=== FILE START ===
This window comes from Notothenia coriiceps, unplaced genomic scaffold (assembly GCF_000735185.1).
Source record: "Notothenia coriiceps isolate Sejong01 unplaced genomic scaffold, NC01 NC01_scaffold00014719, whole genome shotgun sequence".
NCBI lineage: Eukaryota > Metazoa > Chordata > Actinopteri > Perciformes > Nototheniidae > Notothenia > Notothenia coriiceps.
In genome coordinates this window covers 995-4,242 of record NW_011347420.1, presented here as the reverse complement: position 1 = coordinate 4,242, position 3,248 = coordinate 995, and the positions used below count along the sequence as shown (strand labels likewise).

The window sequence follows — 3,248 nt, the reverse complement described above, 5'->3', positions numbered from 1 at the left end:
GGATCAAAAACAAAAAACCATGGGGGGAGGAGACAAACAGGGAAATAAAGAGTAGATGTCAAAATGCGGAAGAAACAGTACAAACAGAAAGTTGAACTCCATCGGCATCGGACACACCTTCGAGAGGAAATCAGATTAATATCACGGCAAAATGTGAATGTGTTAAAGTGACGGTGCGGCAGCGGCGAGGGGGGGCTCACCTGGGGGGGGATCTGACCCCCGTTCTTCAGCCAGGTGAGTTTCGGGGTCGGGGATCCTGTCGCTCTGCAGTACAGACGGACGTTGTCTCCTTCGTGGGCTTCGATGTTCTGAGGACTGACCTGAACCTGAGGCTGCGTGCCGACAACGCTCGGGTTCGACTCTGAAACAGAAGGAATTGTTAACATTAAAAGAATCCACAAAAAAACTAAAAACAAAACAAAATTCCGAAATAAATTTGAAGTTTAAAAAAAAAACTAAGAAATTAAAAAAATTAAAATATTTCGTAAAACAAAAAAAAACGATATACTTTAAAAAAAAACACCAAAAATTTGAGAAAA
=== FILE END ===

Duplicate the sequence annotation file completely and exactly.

This window comes from Notothenia coriiceps, unplaced genomic scaffold (assembly GCF_000735185.1).
Source record: "Notothenia coriiceps isolate Sejong01 unplaced genomic scaffold, NC01 NC01_scaffold00014719, whole genome shotgun sequence".
NCBI lineage: Eukaryota > Metazoa > Chordata > Actinopteri > Perciformes > Nototheniidae > Notothenia > Notothenia coriiceps.
In genome coordinates this window covers 995-4,242 of record NW_011347420.1, presented here as the reverse complement: position 1 = coordinate 4,242, position 3,248 = coordinate 995, and the positions used below count along the sequence as shown (strand labels likewise).

The window sequence follows — 3,248 nt, the reverse complement described above, 5'->3', positions numbered from 1 at the left end:
GGATCAAAAACAAAAAACCATGGGGGGAGGAGACAAACAGGGAAATAAAGAGTAGATGTCAAAATGCGGAAGAAACAGTACAAACAGAAAGTTGAACTCCATCGGCATCGGACACACCTTCGAGAGGAAATCAGATTAATATCACGGCAAAATGTGAATGTGTTAAAGTGACGGTGCGGCAGCGGCGAGGGGGGGCTCACCTGGGGGGGGATCTGACCCCCGTTCTTCAGCCAGGTGAGTTTCGGGGTCGGGGATCCTGTCGCTCTGCAGTACAGACGGACGTTGTCTCCTTCGTGGGCTTCGATGTTCTGAGGACTGACCTGAACCTGAGGCTGCGTGCCGACAACGCTCGGGTTCGACTCTGAAACAGAAGGAATTGTTAACATTAAAAGAATCCACAAAAAAACTAAAAACAAAACAAAATTCCGAAATAAATTTGAAGTTTAAAAAAAAAACTAAGAAATTAAAAAAATTAAAATATTTCGTAAAACAAAAAAAAACGATATACTTTAAAAAAAAACACCAAAAATTTGAGAAAA